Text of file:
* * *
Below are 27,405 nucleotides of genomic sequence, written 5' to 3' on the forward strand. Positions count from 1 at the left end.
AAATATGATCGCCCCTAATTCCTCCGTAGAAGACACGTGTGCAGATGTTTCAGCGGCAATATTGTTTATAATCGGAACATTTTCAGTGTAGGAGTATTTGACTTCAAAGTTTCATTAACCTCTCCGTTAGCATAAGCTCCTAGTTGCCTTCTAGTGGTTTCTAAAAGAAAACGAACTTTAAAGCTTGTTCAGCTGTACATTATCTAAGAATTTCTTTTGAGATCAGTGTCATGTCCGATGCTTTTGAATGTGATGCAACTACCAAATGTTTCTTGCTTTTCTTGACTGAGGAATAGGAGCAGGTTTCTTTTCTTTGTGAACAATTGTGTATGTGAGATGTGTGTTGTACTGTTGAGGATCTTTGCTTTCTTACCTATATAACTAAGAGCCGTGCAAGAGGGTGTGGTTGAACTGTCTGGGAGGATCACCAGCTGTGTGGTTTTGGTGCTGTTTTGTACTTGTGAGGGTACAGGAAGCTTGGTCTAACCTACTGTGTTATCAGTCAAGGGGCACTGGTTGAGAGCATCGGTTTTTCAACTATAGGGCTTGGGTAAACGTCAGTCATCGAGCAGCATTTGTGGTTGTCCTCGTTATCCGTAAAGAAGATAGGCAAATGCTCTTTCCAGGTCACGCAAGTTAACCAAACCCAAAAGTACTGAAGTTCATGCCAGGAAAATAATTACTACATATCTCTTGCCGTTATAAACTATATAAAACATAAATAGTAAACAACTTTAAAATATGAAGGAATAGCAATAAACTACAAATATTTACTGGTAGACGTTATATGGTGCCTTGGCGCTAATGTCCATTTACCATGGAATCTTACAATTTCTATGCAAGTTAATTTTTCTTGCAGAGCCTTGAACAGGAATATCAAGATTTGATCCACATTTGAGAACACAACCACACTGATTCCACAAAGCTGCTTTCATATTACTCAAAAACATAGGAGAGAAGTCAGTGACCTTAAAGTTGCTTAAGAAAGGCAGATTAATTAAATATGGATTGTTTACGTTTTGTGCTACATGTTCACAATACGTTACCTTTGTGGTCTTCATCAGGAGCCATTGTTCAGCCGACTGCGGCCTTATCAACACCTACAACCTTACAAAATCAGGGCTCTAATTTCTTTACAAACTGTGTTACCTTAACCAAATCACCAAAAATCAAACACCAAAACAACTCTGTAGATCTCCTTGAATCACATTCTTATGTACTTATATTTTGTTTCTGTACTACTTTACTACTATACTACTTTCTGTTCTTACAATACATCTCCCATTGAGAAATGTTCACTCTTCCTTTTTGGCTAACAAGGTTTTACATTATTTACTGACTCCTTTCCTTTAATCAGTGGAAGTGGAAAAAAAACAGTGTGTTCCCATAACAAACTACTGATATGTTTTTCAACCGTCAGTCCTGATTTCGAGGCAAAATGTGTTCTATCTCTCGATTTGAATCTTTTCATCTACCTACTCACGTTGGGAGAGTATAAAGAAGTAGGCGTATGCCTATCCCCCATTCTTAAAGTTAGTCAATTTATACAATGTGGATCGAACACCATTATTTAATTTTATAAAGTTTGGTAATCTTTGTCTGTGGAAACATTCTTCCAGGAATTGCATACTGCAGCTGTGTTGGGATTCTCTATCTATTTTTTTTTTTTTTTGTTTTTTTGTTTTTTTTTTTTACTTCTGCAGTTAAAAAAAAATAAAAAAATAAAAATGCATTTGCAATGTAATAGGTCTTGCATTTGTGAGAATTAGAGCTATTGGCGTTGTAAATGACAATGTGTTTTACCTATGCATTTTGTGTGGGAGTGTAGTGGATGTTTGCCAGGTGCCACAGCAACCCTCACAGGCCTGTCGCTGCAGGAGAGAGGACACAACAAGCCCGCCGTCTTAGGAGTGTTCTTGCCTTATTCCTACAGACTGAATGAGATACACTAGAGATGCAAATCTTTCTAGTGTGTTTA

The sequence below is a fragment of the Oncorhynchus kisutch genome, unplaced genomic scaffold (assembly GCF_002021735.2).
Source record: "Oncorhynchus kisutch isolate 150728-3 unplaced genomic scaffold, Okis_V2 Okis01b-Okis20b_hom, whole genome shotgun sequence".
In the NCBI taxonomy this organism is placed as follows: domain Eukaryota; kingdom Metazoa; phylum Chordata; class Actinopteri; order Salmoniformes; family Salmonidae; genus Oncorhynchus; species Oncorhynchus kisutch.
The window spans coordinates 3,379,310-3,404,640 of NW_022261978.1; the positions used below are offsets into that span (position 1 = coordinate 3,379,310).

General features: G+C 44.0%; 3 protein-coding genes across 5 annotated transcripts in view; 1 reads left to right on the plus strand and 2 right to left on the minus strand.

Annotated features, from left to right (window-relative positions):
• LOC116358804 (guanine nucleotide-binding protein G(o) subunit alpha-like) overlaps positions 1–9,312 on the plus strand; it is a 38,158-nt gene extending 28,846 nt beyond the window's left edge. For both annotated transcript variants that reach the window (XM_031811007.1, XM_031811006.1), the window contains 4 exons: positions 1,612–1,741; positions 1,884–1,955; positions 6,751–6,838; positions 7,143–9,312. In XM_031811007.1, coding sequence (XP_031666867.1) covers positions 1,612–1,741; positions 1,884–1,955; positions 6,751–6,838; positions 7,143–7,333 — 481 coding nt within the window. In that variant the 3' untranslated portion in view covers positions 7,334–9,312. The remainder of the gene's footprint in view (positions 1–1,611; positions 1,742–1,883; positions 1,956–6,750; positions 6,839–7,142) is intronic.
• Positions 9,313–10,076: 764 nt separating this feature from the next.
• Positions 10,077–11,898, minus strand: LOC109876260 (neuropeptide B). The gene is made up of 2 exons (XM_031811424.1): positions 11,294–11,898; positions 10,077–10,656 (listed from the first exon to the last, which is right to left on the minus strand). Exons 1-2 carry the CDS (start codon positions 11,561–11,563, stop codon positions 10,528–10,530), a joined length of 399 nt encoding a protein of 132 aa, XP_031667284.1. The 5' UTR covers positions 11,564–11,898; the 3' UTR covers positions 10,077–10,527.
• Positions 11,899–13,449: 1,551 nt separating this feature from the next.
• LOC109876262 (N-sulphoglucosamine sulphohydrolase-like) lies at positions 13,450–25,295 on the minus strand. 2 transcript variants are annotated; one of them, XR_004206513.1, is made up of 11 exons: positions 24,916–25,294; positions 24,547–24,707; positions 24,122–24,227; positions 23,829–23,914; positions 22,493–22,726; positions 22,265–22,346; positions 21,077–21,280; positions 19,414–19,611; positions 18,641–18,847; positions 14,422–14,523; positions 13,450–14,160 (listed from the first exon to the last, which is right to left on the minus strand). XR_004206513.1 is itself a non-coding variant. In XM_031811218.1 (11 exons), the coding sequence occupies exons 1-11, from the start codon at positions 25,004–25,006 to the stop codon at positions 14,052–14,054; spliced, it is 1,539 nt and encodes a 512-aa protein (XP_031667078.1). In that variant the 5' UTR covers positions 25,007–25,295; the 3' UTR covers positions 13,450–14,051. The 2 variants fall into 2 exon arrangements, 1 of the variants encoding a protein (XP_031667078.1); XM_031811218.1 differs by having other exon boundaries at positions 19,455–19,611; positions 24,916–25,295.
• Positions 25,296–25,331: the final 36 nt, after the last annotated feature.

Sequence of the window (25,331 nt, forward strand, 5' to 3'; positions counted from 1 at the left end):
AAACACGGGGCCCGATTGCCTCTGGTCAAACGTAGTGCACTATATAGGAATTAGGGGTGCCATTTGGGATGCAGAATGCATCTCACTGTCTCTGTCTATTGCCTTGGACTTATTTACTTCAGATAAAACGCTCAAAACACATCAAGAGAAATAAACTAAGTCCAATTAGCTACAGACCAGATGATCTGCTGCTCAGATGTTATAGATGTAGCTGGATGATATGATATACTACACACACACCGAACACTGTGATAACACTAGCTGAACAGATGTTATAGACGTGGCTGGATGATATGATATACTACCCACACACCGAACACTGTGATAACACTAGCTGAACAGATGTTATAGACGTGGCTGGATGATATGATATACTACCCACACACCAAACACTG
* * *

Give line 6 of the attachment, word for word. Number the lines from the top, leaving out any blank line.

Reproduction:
The window spans coordinates 3,379,310-3,404,640 of NW_022261978.1; the positions used below are offsets into that span (position 1 = coordinate 3,379,310).